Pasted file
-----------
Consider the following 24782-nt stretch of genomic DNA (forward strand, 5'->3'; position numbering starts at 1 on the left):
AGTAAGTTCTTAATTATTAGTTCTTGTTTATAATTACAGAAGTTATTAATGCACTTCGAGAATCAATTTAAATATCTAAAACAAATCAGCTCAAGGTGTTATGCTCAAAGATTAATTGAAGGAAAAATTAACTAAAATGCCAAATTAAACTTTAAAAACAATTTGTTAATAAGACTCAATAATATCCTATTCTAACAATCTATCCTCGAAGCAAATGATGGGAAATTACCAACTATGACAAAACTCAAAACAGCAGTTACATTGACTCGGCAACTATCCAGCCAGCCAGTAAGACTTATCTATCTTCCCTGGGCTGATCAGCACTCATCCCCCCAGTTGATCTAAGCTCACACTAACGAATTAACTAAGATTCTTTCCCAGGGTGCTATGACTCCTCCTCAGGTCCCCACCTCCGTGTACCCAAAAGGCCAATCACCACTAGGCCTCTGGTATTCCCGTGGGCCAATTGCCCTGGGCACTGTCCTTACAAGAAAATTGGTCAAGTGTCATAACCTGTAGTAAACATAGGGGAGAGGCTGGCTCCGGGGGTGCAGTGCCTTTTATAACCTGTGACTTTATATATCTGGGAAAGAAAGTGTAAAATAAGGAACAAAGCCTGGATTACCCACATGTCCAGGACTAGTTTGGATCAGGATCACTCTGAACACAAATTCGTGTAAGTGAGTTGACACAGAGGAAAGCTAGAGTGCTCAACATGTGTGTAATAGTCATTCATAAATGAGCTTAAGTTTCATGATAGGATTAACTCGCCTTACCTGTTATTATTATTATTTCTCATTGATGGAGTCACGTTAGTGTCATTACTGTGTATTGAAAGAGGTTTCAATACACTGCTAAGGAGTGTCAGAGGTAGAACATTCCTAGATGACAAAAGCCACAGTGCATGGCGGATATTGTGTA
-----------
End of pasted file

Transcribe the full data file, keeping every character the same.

Consider the following 24782-nt stretch of genomic DNA (forward strand, 5'->3'; position numbering starts at 1 on the left):
AGTAAGTTCTTAATTATTAGTTCTTGTTTATAATTACAGAAGTTATTAATGCACTTCGAGAATCAATTTAAATATCTAAAACAAATCAGCTCAAGGTGTTATGCTCAAAGATTAATTGAAGGAAAAATTAACTAAAATGCCAAATTAAACTTTAAAAACAATTTGTTAATAAGACTCAATAATATCCTATTCTAACAATCTATCCTCGAAGCAAATGATGGGAAATTACCAACTATGACAAAACTCAAAACAGCAGTTACATTGACTCGGCAACTATCCAGCCAGCCAGTAAGACTTATCTATCTTCCCTGGGCTGATCAGCACTCATCCCCCCAGTTGATCTAAGCTCACACTAACGAATTAACTAAGATTCTTTCCCAGGGTGCTATGACTCCTCCTCAGGTCCCCACCTCCGTGTACCCAAAAGGCCAATCACCACTAGGCCTCTGGTATTCCCGTGGGCCAATTGCCCTGGGCACTGTCCTTACAAGAAAATTGGTCAAGTGTCATAACCTGTAGTAAACATAGGGGAGAGGCTGGCTCCGGGGGTGCAGTGCCTTTTATAACCTGTGACTTTATATATCTGGGAAAGAAAGTGTAAAATAAGGAACAAAGCCTGGATTACCCACATGTCCAGGACTAGTTTGGATCAGGATCACTCTGAACACAAATTCGTGTAAGTGAGTTGACACAGAGGAAAGCTAGAGTGCTCAACATGTGTGTAATAGTCATTCATAAATGAGCTTAAGTTTCATGATAGGATTAACTCGCCTTACCTGTTATTATTATTATTTCTCATTGATGGAGTCACGTTAGTGTCATTACTGTGTATTGAAAGAGGTTTCAATACACTGCTAAGGAGTGTCAGAGGTAGAACATTCCTAGATGACAAAAGCCACAGTGCATGGCGGATATTGTGTA